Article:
Ascender Safety 101

       Ascending Rappel Ropes 101

       Autoblock Misuse (ATC-Guide)

       Avalanche Safety

       Belay School - Why Dynamic Matters

       Can A Hot Belay Device Melt My Slings?

       Carabiner Off-Axis and Tri/Quad-Axial Loading

       Choosing the Right Carabiner

       Common Belay Screw-ups

       Connecting Two Slings Together

       Daisy Chain Dangers

       Dangers of Rope Worn Carabiners

       Dangers of Worn Lowering Anchors

       Do Ropes Need to Rest Between Falls

       Draws in a Gym

       Extending a Cam Sling

       Fall Factors Explained

       Full Strength Haul Loops

       Gear Doesn't Last Forever—Crampons

       Gear Doesn't Last Forever—Ice Tool Picks

       Gear Doesn't Last Forever—Slings & Draws

       Girth Hitching a Stopper

       How Sketchy Is a Sharp-Edged Carabiner?

       How Strong are Himalayan Fixed Lines?

       How Strong is the Spinner Leash?

       How To Belay, Part 1

       How To Extend a Rappel Device

       Knot Passing 101

       Rappelling - Climbing's Diciest Business

       Re-Slinging Cams

       Rethinking the Double-Loop Bowline

       Retiring Old Ropes

       Sharpie for Marking the Middle of a Rope?

       Sling Strength In Three Anchor Configurations

       Spectra versus Nylon

       Spotting for Bouldering

       Surviving Bad Weather on El Cap

       The Dangers of Modifying Your Gear

       The Dangers of Short Static Falls

       The Electric Harness Acid Test

       The Skinny on Super Light Ropes

       Top Roping is Not So Safe

       To Screamer Or Not To Screamer

       Via Ferrata

       Weakness of Nose-hooked Carabiners

       What is the Safest Rappel Knot?

       Worn Belay Loops and Retiring a Harness

Video Spotlight
First Repeat of Jeff Lowe's Metanoia on the Eiger North Face
First Repeat of Jeff Lowe's Metanoia on the Eiger North Face
Whipper of the Month
Weekend Whipper: Alastair McDowell's Los Indignados (M7) Screamer
Weekend Whipper: Alastair McDowell's Los Indignados (M7) Screamer

Climb Safe: Daisy Chain Dangers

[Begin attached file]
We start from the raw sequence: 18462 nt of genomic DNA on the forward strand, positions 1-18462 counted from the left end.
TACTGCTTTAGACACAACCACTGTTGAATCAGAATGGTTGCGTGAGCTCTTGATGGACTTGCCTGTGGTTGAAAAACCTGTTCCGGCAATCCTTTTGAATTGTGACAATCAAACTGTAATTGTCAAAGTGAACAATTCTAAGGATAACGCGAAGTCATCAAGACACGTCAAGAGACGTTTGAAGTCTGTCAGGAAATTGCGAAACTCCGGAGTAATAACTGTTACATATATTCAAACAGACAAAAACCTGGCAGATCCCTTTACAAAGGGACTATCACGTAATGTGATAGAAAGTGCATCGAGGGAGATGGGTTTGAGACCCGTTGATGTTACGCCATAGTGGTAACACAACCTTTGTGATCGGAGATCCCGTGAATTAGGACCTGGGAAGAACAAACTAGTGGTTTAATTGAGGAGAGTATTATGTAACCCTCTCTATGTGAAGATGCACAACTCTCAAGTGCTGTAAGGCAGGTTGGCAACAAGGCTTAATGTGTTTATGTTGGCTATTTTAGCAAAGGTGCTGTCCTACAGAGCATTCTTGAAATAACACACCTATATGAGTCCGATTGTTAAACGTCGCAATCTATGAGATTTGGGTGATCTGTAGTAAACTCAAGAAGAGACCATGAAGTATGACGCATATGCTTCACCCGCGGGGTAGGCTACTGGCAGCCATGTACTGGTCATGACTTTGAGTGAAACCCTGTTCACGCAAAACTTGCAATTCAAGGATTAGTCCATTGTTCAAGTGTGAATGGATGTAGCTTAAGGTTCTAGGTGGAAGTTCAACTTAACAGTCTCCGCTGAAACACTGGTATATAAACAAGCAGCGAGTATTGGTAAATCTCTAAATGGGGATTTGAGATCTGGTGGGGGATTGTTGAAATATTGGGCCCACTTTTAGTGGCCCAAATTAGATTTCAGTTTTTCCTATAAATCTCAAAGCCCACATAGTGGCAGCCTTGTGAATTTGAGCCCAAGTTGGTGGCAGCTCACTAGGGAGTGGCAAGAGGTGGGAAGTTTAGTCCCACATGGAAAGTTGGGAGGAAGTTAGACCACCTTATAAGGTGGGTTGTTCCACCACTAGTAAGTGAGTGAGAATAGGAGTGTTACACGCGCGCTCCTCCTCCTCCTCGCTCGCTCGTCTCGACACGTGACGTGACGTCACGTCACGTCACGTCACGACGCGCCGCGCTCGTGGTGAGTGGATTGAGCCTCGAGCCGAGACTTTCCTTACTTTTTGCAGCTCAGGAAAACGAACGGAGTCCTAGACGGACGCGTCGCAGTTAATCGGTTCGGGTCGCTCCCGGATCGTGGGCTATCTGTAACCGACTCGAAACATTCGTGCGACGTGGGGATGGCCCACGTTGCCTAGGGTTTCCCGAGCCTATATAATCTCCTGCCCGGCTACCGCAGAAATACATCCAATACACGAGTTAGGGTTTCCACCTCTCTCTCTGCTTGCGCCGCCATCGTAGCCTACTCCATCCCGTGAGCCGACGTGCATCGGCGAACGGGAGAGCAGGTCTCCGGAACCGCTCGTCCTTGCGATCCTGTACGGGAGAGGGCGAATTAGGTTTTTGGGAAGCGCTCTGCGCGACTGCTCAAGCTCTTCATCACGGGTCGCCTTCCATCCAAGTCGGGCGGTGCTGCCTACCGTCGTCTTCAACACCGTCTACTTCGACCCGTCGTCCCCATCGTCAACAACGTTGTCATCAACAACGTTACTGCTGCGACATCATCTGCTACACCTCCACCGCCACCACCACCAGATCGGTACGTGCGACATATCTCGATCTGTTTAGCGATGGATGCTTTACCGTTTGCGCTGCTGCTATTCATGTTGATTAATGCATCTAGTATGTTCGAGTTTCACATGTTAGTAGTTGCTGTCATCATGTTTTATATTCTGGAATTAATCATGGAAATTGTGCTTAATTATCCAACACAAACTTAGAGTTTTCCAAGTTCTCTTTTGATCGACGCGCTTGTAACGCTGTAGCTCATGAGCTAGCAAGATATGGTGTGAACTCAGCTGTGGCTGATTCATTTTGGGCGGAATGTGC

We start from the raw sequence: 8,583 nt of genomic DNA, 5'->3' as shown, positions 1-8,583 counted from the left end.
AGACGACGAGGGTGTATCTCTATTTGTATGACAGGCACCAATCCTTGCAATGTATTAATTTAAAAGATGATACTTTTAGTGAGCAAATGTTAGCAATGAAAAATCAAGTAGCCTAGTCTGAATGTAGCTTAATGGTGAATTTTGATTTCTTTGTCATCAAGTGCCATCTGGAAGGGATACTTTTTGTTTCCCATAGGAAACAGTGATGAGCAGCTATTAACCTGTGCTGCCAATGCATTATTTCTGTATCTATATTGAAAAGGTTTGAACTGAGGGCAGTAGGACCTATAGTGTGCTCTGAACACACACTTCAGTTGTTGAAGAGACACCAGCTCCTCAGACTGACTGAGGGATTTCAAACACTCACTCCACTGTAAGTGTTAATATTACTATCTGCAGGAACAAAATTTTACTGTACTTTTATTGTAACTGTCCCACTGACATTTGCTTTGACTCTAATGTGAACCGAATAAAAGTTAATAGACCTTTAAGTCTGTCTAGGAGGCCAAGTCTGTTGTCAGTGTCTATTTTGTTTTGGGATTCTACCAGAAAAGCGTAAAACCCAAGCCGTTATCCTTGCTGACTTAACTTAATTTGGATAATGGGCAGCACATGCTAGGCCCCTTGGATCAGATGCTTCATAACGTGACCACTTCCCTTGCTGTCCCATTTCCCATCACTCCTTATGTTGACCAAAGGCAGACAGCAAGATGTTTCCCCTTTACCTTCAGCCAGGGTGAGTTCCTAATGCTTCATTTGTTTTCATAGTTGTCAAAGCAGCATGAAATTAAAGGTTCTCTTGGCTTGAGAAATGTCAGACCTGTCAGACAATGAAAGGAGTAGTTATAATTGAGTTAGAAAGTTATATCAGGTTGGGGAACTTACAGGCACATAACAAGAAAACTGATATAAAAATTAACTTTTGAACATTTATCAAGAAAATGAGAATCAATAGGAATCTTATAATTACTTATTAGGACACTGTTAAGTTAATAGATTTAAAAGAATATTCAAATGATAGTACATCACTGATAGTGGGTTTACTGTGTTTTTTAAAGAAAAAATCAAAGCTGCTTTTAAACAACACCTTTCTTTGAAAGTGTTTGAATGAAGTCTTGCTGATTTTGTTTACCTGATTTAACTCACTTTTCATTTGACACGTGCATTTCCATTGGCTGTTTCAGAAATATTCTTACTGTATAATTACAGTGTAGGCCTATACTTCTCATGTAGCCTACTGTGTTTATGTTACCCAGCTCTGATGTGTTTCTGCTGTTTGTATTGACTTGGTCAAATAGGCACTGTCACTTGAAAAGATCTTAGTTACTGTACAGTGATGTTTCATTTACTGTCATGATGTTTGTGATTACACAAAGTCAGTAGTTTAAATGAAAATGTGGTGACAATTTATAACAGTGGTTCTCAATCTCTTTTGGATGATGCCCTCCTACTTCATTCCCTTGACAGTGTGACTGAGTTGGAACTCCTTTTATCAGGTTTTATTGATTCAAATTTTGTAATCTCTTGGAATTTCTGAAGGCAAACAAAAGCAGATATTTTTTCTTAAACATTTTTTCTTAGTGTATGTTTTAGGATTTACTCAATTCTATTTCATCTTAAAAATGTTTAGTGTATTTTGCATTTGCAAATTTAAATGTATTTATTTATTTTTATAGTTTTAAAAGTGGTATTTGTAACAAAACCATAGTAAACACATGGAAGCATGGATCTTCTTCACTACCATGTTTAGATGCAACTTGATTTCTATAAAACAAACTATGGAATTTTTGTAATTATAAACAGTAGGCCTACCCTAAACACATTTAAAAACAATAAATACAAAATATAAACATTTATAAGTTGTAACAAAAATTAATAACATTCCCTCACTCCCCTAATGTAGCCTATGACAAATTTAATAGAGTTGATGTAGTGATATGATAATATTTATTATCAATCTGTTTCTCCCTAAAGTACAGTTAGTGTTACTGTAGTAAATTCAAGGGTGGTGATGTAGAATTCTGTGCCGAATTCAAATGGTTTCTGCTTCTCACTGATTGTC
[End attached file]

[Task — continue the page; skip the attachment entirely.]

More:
By Kolin Powick

The following article is courtesy of Black Diamond Equipment.

  Lets be clear: You should NOT be using a daisy chain to anchor yourself to a belay.

Daisy chains are designed for aid climbing and to support body weight only. When aid climbing properly, the rope is ALWAYS in the system, and in the event of a fall, the energy absorbing capacity of the rope is used. If you use a daisy chain to anchor yourself to a belay, you've now taken the rope out of the equation and are potentially subjecting yourself and the daisy chain to a possible shock-loading scenario. 

You should NEVER impact-load a daisy chain. NEVER. Daisy chains and runners don't stretch much, which means they don't absorb much energy. This increases the load on the anchor, and you. Worse-case scenario under a severe-impact load, a daisy can snap. Best-case scenario under a severe-impact load, you'll snap your back.


Always Use a Second Carabiner to Shorten Your Daisy Chain

















Basically, it's possible that when you clip a second loop, or pocket of your daisy, to the main carabiner, attached to the end loop of your daisy, that the end result MAY really be the biner just being clipped across the tack of the pocket, and therefore being really, REALLY weak—as low as 500 pounds.

Below is a video that clearly shows the danger. You may have to watch it a few times, because it's pretty freaker crazy, and no, I'm not a magician.


Crazy eh? It's almost like you have a 50/50 shot of having the twist in the extra pocket as your shorten up your length. With the correct twist, and if impact loaded, the pocket would blow and you'd be okay. BUT with the incorrect twist and even a very small impact load (say your foot skating off the belay ledge and you falling onto your daisy), the pocket would blow and you'd be airborne. Those odds aren't good enough for me. Use a second carabiner to clip up short.


Never Clip a Carabiner to More Than One Pocket at a Time

  If the bar-tacks between the pockets were to fail under load, you would no longer be clipped in! This scenario could occur when any two pockets are connected to a single carabiner.

Bottom line: Daisy chains are for aid climbing NOT for use as part of your personal anchor system. Don't know how to properly anchor yourself using the rope? Don't know how to thread sport anchors without clipping in with a daisy chain? Then go get some instruction from a professional guide IMMEDIATELY before you get yourself hurt. If you're aid climbing and going to clip your daisy in short, it's always best to use an ADDITIONAL carabiner to clip to the main carabiner thus avoiding the potential loading scenario above.

Be safe out there,



Kolin Powick (KP) is a mechanical engineer hailing from Calgary, Canada. He has over 20 years of experience in the engineering field and served as Black Diamond’s Director of Quality for over 11 years. He is currently their Climbing Category Director. If you have a technical question for KP, please email him at and he will TRY to respond.

To help make more climbers safer climbers, Rock and Ice has teamed up with Black Diamond Equipment to present the information here.

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